How do we uncouple global development from resource use?
By Heinz Schandl, CSIROJuly 27th, 2016
The world's use of finite resources continues to rise as global development continues. Can we help poorer nations raise their standard of living without exhausting all of our raw materials?
Hunter valley open cut coal mine. https://www.flickr.com/photos/62459458@N08/5945751835/in/photolist-a4pwSF-3VLLe-9NH9LR-81JCL1-aAd6GA-9LPBnH-bsnzFY-8369Jd-471zU4-fJXnPn-81FtLe-o5epCf-c6RQ1h-c6RS9m-c6RPJQ-ciEv2A-fJXptH-9Nv8dj-ciEHiG-ciEH5j-7C4tSo-8Nciib-bJetvn-9prk5G-GsDc-qszjZg-c6RRW7-ciEuif-c6RQPJ-ciEvMj-ciEvys-c6Ryds-c6RVp1-9Xfnhk-9NEYMC-ciEuwG-8drg9f-ciEGPU-9NvF6h-qannsh-9Nvxqd-fnCdHJ-ciEvi1-cknB9b-c6RSkq-83zxqq-c6RKZY-ciEtYW-8drg5q-ciEyPf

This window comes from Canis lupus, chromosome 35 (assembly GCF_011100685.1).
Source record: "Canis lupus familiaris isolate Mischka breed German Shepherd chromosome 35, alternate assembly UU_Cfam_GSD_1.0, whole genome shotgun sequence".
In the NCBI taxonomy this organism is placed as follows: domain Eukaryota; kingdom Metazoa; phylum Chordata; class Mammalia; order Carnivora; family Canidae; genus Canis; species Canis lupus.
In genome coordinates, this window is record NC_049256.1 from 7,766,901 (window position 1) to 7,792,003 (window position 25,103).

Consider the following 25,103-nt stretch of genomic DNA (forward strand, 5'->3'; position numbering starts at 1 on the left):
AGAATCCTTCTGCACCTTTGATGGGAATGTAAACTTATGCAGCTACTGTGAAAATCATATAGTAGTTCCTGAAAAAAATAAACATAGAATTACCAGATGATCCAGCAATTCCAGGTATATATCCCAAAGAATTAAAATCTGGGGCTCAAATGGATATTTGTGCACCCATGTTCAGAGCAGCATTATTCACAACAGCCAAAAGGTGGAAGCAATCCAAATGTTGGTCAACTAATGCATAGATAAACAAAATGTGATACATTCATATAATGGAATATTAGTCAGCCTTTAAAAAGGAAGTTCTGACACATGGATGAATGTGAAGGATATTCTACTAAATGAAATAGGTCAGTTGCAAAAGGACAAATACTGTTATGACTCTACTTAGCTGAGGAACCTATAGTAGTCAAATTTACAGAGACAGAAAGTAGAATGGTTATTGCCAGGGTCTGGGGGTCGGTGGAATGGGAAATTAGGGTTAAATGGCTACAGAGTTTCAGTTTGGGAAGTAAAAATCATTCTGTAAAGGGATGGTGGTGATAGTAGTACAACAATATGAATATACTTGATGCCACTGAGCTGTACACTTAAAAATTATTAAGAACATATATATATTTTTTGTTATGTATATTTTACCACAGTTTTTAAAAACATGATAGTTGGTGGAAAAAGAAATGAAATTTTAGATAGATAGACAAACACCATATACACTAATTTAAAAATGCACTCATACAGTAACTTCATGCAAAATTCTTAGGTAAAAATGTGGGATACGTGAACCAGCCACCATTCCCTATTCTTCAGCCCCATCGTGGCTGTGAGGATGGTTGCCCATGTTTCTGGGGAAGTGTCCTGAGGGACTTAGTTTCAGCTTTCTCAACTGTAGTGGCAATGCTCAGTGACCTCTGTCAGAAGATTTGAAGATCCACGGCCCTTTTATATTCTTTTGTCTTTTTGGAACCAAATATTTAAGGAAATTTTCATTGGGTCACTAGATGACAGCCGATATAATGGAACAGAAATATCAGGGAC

The world is using its natural resources at an ever-increasing rate. Worldwide, annual extraction of primary materials – biomass, fossil fuels, metal ores and minerals – tripled between 1970 and 2010. People in the richest countries now consume up to ten times more resources than those in the poorest nations.
Clearly, if the developing world is to enjoy a similar standard of living to those in the developed world, this cannot continue. We need to break the link between global economic development and primary resource consumption.
Today the meeting sees the launch of an international report coordinated by CSIRO and the UN Environment Program. The report lists several ways in which the world can maintain economic growth while reducing its primary material use – ending the pattern that has driven world economic growth over the past four-and-a-half decades.